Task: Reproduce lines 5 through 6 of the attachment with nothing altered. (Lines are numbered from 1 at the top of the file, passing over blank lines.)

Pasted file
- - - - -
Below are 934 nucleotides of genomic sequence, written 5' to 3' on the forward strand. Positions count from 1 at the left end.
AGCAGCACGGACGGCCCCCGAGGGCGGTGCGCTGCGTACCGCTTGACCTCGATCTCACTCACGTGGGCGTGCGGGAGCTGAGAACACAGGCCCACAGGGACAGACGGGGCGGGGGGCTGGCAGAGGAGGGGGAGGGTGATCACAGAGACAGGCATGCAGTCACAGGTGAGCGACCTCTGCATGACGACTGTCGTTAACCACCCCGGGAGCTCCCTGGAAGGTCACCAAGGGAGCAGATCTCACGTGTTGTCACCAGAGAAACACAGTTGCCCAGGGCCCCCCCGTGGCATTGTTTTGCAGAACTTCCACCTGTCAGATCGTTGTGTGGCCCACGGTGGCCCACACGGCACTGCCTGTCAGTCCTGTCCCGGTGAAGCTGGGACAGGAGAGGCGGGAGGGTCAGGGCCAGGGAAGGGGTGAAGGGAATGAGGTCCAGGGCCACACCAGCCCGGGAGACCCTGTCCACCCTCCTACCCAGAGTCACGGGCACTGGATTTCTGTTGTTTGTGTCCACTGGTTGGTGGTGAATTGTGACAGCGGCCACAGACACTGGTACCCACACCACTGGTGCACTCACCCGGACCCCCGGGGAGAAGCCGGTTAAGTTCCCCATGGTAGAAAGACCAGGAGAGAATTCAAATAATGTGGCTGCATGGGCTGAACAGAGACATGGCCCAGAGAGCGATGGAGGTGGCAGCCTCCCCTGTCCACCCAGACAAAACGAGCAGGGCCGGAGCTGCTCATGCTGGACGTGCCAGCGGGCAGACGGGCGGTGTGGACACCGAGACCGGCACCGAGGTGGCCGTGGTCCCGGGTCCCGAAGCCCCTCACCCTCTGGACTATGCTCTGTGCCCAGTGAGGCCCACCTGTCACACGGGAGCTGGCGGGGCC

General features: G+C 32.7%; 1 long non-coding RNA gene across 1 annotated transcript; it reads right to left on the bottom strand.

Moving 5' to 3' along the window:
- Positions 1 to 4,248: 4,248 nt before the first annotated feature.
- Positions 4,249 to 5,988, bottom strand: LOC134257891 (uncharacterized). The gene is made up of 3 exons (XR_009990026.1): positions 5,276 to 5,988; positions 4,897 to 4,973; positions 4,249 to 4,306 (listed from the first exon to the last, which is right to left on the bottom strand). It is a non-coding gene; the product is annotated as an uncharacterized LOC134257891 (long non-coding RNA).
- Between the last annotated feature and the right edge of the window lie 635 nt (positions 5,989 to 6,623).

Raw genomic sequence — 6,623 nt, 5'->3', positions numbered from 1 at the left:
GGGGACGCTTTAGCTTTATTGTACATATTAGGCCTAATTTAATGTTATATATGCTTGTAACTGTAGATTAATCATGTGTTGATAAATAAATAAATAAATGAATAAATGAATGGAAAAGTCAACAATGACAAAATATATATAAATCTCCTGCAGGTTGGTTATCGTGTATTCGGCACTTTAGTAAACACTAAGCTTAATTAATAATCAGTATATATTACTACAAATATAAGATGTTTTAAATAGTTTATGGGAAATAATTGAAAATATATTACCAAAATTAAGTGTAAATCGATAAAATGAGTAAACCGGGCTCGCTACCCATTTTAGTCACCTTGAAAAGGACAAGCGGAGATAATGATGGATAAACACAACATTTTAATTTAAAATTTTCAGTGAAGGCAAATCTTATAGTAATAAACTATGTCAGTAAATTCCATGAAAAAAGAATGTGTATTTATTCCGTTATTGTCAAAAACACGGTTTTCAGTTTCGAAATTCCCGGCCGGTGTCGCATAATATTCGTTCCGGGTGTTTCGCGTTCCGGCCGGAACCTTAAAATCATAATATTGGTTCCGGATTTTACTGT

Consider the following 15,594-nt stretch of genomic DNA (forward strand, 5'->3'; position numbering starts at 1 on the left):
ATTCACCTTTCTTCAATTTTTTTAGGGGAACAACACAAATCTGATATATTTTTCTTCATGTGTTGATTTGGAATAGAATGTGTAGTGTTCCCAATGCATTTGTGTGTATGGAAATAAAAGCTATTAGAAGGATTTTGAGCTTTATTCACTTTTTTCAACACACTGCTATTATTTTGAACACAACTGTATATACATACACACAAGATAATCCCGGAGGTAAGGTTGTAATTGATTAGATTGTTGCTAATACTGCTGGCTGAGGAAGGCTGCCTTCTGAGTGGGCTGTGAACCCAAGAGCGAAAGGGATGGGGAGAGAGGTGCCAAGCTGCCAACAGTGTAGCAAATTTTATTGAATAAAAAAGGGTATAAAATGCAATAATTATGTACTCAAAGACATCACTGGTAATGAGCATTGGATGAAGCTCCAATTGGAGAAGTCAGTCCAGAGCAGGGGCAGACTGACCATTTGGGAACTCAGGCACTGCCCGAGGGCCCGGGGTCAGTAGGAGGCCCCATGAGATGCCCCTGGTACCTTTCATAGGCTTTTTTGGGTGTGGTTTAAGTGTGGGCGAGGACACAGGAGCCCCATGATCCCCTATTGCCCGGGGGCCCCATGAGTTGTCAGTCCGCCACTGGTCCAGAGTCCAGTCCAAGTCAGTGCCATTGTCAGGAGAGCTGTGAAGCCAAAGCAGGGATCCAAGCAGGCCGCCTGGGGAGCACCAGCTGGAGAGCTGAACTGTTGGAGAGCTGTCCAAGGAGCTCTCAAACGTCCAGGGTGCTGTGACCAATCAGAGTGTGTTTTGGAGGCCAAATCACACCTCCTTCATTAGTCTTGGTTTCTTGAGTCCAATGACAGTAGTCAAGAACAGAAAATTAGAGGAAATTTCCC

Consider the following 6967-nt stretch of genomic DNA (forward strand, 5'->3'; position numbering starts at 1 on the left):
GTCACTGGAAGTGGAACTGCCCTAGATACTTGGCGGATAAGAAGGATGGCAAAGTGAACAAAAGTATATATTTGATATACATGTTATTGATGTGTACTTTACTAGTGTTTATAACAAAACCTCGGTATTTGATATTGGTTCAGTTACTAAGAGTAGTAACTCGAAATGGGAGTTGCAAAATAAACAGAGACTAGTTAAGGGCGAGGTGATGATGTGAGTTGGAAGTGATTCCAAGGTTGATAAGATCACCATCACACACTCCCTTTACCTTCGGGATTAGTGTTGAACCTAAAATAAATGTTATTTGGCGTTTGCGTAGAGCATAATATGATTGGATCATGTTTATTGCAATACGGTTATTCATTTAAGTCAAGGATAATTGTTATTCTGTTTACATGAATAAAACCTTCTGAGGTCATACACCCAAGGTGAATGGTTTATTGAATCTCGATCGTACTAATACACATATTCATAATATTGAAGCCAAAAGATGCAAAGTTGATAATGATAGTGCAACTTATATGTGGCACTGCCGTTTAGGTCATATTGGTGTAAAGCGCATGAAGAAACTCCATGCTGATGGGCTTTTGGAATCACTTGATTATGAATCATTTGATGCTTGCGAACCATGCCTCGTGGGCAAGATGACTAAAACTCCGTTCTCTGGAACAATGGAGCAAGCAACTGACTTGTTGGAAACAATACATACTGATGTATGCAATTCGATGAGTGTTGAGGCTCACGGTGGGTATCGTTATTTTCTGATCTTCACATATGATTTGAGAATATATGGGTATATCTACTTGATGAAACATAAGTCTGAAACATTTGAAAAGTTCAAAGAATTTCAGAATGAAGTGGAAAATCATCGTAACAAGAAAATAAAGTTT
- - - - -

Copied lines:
- Positions 1 to 4,248: 4,248 nt before the first annotated feature.
- Positions 4,249 to 5,988, bottom strand: LOC134257891 (uncharacterized). The gene is made up of 3 exons (XR_009990026.1): positions 5,276 to 5,988; positions 4,897 to 4,973; positions 4,249 to 4,306 (listed from the first exon to the last, which is right to left on the bottom strand). It is a non-coding gene; the product is annotated as an uncharacterized LOC134257891 (long non-coding RNA).